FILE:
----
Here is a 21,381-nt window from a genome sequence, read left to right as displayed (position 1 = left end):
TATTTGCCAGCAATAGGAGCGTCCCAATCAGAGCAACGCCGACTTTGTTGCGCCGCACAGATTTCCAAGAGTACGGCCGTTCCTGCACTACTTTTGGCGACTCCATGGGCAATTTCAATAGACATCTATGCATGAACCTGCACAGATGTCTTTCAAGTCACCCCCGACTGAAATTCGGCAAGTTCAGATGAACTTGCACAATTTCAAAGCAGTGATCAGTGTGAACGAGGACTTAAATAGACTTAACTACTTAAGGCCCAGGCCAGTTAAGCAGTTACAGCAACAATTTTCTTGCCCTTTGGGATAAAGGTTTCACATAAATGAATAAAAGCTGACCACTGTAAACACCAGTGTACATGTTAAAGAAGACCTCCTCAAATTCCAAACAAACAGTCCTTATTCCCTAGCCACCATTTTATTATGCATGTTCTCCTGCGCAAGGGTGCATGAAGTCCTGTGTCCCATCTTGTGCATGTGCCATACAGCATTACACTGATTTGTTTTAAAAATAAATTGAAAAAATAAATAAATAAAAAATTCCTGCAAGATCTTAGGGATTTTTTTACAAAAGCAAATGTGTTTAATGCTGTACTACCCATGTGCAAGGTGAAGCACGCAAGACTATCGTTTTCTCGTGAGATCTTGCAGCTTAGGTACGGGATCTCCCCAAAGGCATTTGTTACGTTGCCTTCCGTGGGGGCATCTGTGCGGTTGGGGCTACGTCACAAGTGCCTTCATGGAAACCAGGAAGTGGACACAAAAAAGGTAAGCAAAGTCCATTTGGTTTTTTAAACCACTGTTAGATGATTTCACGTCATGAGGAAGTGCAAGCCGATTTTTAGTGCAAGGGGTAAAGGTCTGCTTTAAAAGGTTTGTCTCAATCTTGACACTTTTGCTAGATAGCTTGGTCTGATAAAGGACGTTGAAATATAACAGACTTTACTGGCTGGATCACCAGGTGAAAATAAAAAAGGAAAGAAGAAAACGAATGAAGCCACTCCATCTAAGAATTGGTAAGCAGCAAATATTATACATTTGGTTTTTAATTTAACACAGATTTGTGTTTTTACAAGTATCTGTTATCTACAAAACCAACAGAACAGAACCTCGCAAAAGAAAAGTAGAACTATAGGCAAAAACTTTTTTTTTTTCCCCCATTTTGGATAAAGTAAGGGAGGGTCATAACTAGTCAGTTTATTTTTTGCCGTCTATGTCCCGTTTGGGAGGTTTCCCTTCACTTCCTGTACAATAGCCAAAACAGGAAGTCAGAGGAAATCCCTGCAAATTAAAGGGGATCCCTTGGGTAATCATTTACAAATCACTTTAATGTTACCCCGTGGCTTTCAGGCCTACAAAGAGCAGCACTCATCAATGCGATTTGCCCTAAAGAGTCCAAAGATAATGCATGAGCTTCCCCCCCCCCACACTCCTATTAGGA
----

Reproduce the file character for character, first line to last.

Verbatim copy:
Here is a 21,381-nt window from a genome sequence, read left to right as displayed (position 1 = left end):
TATTTGCCAGCAATAGGAGCGTCCCAATCAGAGCAACGCCGACTTTGTTGCGCCGCACAGATTTCCAAGAGTACGGCCGTTCCTGCACTACTTTTGGCGACTCCATGGGCAATTTCAATAGACATCTATGCATGAACCTGCACAGATGTCTTTCAAGTCACCCCCGACTGAAATTCGGCAAGTTCAGATGAACTTGCACAATTTCAAAGCAGTGATCAGTGTGAACGAGGACTTAAATAGACTTAACTACTTAAGGCCCAGGCCAGTTAAGCAGTTACAGCAACAATTTTCTTGCCCTTTGGGATAAAGGTTTCACATAAATGAATAAAAGCTGACCACTGTAAACACCAGTGTACATGTTAAAGAAGACCTCCTCAAATTCCAAACAAACAGTCCTTATTCCCTAGCCACCATTTTATTATGCATGTTCTCCTGCGCAAGGGTGCATGAAGTCCTGTGTCCCATCTTGTGCATGTGCCATACAGCATTACACTGATTTGTTTTAAAAATAAATTGAAAAAATAAATAAATAAAAAATTCCTGCAAGATCTTAGGGATTTTTTTACAAAAGCAAATGTGTTTAATGCTGTACTACCCATGTGCAAGGTGAAGCACGCAAGACTATCGTTTTCTCGTGAGATCTTGCAGCTTAGGTACGGGATCTCCCCAAAGGCATTTGTTACGTTGCCTTCCGTGGGGGCATCTGTGCGGTTGGGGCTACGTCACAAGTGCCTTCATGGAAACCAGGAAGTGGACACAAAAAAGGTAAGCAAAGTCCATTTGGTTTTTTAAACCACTGTTAGATGATTTCACGTCATGAGGAAGTGCAAGCCGATTTTTAGTGCAAGGGGTAAAGGTCTGCTTTAAAAGGTTTGTCTCAATCTTGACACTTTTGCTAGATAGCTTGGTCTGATAAAGGACGTTGAAATATAACAGACTTTACTGGCTGGATCACCAGGTGAAAATAAAAAAGGAAAGAAGAAAACGAATGAAGCCACTCCATCTAAGAATTGGTAAGCAGCAAATATTATACATTTGGTTTTTAATTTAACACAGATTTGTGTTTTTACAAGTATCTGTTATCTACAAAACCAACAGAACAGAACCTCGCAAAAGAAAAGTAGAACTATAGGCAAAAACTTTTTTTTTTTCCCCCATTTTGGATAAAGTAAGGGAGGGTCATAACTAGTCAGTTTATTTTTTGCCGTCTATGTCCCGTTTGGGAGGTTTCCCTTCACTTCCTGTACAATAGCCAAAACAGGAAGTCAGAGGAAATCCCTGCAAATTAAAGGGGATCCCTTGGGTAATCATTTACAAATCACTTTAATGTTACCCCGTGGCTTTCAGGCCTACAAAGAGCAGCACTCATCAATGCGATTTGCCCTAAAGAGTCCAAAGATAATGCATGAGCTTCCCCCCCCCCACACTCCTATTAGGA